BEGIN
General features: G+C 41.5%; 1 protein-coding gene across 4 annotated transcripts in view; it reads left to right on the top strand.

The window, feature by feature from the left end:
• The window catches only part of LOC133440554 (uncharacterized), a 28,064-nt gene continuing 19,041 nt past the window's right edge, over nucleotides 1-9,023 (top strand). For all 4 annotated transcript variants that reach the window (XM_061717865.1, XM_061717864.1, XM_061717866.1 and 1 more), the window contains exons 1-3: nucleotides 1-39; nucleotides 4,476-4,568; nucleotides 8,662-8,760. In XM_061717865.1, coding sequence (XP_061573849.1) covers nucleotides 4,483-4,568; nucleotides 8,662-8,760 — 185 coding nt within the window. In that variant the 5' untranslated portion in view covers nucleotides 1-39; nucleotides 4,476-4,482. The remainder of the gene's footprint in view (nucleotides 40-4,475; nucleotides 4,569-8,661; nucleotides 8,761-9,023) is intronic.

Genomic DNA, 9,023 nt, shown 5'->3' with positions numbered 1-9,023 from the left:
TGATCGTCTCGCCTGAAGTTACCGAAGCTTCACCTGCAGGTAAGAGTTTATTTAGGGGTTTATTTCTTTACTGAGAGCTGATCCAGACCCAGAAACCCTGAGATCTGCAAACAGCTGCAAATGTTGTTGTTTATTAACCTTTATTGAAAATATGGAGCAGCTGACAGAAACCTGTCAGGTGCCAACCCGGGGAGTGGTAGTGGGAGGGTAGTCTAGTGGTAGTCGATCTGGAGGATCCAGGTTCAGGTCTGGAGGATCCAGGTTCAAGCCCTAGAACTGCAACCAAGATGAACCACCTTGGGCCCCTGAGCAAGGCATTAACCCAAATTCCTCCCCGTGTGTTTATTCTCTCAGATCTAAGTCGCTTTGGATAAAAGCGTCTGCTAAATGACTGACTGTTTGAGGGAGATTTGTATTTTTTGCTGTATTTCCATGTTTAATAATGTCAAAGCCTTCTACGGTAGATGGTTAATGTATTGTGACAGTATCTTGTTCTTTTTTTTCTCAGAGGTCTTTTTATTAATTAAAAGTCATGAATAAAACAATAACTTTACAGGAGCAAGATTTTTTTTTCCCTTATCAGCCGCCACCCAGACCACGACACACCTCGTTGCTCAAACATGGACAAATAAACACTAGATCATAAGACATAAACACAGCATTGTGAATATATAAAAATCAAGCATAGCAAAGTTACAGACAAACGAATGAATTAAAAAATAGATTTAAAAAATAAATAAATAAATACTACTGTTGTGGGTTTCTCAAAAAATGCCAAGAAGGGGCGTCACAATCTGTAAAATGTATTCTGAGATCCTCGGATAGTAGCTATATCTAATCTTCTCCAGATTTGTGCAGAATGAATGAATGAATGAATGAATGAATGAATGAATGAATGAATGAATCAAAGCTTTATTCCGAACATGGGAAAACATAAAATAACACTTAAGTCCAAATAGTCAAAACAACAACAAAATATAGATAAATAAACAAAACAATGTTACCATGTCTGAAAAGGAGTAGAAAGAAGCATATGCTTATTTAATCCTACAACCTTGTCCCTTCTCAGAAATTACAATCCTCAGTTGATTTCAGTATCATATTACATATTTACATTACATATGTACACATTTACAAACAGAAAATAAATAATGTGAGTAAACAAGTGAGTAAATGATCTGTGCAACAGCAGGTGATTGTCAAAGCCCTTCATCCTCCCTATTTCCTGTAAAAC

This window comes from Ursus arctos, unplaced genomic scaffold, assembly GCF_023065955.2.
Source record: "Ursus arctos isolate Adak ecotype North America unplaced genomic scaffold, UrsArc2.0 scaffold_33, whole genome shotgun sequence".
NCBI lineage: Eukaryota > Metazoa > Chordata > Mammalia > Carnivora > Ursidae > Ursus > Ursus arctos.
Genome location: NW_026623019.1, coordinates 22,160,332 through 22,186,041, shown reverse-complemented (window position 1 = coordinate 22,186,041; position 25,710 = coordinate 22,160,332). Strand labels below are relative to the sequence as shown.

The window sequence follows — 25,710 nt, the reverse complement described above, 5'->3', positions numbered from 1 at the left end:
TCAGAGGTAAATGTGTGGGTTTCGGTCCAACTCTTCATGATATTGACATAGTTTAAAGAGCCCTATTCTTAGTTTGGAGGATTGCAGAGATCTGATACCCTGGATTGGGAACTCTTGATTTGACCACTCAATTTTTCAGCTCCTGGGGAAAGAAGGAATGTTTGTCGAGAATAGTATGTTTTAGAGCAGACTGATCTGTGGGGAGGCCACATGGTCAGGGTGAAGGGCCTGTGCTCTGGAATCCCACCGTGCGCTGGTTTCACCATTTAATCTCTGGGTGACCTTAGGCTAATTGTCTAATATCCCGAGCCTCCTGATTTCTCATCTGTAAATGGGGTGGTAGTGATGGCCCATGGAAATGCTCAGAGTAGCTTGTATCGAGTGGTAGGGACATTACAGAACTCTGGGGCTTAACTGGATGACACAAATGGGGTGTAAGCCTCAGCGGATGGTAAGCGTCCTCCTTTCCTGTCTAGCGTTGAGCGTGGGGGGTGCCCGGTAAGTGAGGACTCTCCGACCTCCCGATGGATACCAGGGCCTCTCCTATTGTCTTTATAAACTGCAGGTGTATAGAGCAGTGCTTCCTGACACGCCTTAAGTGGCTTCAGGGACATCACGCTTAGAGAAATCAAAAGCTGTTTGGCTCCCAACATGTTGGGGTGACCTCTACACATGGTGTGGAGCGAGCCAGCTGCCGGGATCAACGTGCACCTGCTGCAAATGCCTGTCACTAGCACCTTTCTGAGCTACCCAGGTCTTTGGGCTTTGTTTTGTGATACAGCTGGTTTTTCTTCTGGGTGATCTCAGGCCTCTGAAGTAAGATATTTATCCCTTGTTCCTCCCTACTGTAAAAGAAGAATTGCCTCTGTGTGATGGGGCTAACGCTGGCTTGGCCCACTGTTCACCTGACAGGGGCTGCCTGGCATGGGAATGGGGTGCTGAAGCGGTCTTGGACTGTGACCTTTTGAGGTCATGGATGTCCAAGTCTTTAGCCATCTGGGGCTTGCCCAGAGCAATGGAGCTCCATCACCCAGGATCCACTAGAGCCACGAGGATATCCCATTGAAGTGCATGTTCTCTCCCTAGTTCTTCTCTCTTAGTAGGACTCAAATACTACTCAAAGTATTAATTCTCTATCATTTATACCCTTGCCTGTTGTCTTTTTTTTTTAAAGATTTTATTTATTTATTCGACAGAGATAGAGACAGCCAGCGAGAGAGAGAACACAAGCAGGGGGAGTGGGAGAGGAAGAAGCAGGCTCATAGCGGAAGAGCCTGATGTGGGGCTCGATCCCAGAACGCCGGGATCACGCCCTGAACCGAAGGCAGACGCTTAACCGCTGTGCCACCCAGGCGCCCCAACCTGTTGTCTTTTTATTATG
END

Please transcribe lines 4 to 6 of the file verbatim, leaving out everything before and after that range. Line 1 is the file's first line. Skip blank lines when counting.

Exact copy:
Genomic DNA, 9,023 nt, shown 5'->3' with positions numbered 1-9,023 from the left:
TGATCGTCTCGCCTGAAGTTACCGAAGCTTCACCTGCAGGTAAGAGTTTATTTAGGGGTTTATTTCTTTACTGAGAGCTGATCCAGACCCAGAAACCCTGAGATCTGCAAACAGCTGCAAATGTTGTTGTTTATTAACCTTTATTGAAAATATGGAGCAGCTGACAGAAACCTGTCAGGTGCCAACCCGGGGAGTGGTAGTGGGAGGGTAGTCTAGTGGTAGTCGATCTGGAGGATCCAGGTTCAGGTCTGGAGGATCCAGGTTCAAGCCCTAGAACTGCAACCAAGATGAACCACCTTGGGCCCCTGAGCAAGGCATTAACCCAAATTCCTCCCCGTGTGTTTATTCTCTCAGATCTAAGTCGCTTTGGATAAAAGCGTCTGCTAAATGACTGACTGTTTGAGGGAGATTTGTATTTTTTGCTGTATTTCCATGTTTAATAATGTCAAAGCCTTCTACGGTAGATGGTTAATGTATTGTGACAGTATCTTGTTCTTTTTTTTCTCAGAGGTCTTTTTATTAATTAAAAGTCATGAATAAAACAATAACTTTACAGGAGCAAGATTTTTTTTTCCCTTATCAGCCGCCACCCAGACCACGACACACCTCGTTGCTCAAACATGGACAAATAAACACTAGATCATAAGACATAAACACAGCATTGTGAATATATAAAAATCAAGCATAGCAAAGTTACAGACAAACGAATGAATTAAAAAATAGATTTAAAAAATAAATAAATAAATACTACTGTTGTGGGTTTCTCAAAAAATGCCAAGAAGGGGCGTCACAATCTGTAAAATGTATTCTGAGATCCTCGGATAGTAGCTATATCTAATCTTCTCCAGATTTGTGCAGAATGAATGAATGAATGAATGAATGAATGAATGAATGAATGAATGAATCAAAGCTTTATTCCGAACATGGGAAAACATAAAATAACACTTAAGTCCAAATAGTCAAAACAACAACAAAATATAGATAAATAAACAAAACAATGTTACCATGTCTGAAAAGGAGTAGAAAGAAGCATATGCTTATTTAATCCTACAACCTTGTCCCTTCTCAGAAATTACAATCCTCAGTTGATTTCAGTATCATATTACATATTTACATTACATATGTACACATTTACAAACAGAAAATAAATAATGTGAGTAAACAAGTGAGTAAATGATCTGTGCAACAGCAGGTGATTGTCAAAGCCCTTCATCCTCCCTATTTCCTGTAAAAC

This window comes from Ursus arctos, unplaced genomic scaffold, assembly GCF_023065955.2.